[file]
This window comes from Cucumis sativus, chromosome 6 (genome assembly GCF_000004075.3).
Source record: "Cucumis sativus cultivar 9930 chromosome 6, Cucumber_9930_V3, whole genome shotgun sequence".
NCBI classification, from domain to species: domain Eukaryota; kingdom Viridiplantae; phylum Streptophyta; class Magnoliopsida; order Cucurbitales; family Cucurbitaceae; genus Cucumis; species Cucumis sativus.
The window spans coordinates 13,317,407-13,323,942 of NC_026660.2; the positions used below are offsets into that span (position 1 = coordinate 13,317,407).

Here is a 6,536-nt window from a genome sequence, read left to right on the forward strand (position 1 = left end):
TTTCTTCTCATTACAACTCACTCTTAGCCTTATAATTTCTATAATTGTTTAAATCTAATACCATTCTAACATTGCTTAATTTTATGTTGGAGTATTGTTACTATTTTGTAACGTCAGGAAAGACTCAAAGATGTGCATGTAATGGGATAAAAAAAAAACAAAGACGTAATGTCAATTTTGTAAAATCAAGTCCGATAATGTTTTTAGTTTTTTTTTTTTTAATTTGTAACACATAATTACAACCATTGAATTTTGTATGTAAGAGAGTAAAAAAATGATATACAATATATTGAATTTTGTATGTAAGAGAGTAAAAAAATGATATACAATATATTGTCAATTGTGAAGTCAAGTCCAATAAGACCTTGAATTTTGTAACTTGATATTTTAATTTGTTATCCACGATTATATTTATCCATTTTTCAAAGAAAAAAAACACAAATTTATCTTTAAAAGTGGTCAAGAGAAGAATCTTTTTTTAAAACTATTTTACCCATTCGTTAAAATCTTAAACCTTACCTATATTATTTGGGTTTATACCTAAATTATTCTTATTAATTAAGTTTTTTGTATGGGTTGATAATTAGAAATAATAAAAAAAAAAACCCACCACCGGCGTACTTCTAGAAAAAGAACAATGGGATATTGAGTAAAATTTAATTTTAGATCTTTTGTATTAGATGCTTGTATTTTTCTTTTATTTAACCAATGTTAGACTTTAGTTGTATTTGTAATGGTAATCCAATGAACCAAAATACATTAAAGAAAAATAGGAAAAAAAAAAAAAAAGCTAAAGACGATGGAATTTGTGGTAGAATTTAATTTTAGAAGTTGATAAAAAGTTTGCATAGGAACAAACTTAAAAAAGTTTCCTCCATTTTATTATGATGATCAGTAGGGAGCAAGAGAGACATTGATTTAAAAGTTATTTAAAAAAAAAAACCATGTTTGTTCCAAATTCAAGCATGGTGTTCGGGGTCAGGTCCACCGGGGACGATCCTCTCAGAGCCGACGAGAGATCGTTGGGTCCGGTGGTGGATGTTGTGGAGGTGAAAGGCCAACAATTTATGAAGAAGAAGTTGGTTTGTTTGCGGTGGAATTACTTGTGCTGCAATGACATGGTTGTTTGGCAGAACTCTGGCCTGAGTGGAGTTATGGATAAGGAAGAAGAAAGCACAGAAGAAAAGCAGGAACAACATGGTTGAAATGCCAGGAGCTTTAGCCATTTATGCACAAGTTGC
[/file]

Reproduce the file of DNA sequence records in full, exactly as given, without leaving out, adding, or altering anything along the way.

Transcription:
This window comes from Cucumis sativus, chromosome 6 (genome assembly GCF_000004075.3).
Source record: "Cucumis sativus cultivar 9930 chromosome 6, Cucumber_9930_V3, whole genome shotgun sequence".
NCBI classification, from domain to species: domain Eukaryota; kingdom Viridiplantae; phylum Streptophyta; class Magnoliopsida; order Cucurbitales; family Cucurbitaceae; genus Cucumis; species Cucumis sativus.
The window spans coordinates 13,317,407-13,323,942 of NC_026660.2; the positions used below are offsets into that span (position 1 = coordinate 13,317,407).

Here is a 6,536-nt window from a genome sequence, read left to right on the forward strand (position 1 = left end):
TTTCTTCTCATTACAACTCACTCTTAGCCTTATAATTTCTATAATTGTTTAAATCTAATACCATTCTAACATTGCTTAATTTTATGTTGGAGTATTGTTACTATTTTGTAACGTCAGGAAAGACTCAAAGATGTGCATGTAATGGGATAAAAAAAAAACAAAGACGTAATGTCAATTTTGTAAAATCAAGTCCGATAATGTTTTTAGTTTTTTTTTTTTTAATTTGTAACACATAATTACAACCATTGAATTTTGTATGTAAGAGAGTAAAAAAATGATATACAATATATTGAATTTTGTATGTAAGAGAGTAAAAAAATGATATACAATATATTGTCAATTGTGAAGTCAAGTCCAATAAGACCTTGAATTTTGTAACTTGATATTTTAATTTGTTATCCACGATTATATTTATCCATTTTTCAAAGAAAAAAAACACAAATTTATCTTTAAAAGTGGTCAAGAGAAGAATCTTTTTTTAAAACTATTTTACCCATTCGTTAAAATCTTAAACCTTACCTATATTATTTGGGTTTATACCTAAATTATTCTTATTAATTAAGTTTTTTGTATGGGTTGATAATTAGAAATAATAAAAAAAAAAACCCACCACCGGCGTACTTCTAGAAAAAGAACAATGGGATATTGAGTAAAATTTAATTTTAGATCTTTTGTATTAGATGCTTGTATTTTTCTTTTATTTAACCAATGTTAGACTTTAGTTGTATTTGTAATGGTAATCCAATGAACCAAAATACATTAAAGAAAAATAGGAAAAAAAAAAAAAAAGCTAAAGACGATGGAATTTGTGGTAGAATTTAATTTTAGAAGTTGATAAAAAGTTTGCATAGGAACAAACTTAAAAAAGTTTCCTCCATTTTATTATGATGATCAGTAGGGAGCAAGAGAGACATTGATTTAAAAGTTATTTAAAAAAAAAAACCATGTTTGTTCCAAATTCAAGCATGGTGTTCGGGGTCAGGTCCACCGGGGACGATCCTCTCAGAGCCGACGAGAGATCGTTGGGTCCGGTGGTGGATGTTGTGGAGGTGAAAGGCCAACAATTTATGAAGAAGAAGTTGGTTTGTTTGCGGTGGAATTACTTGTGCTGCAATGACATGGTTGTTTGGCAGAACTCTGGCCTGAGTGGAGTTATGGATAAGGAAGAAGAAAGCACAGAAGAAAAGCAGGAACAACATGGTTGAAATGCCAGGAGCTTTAGCCATTTATGCACAAGTTGC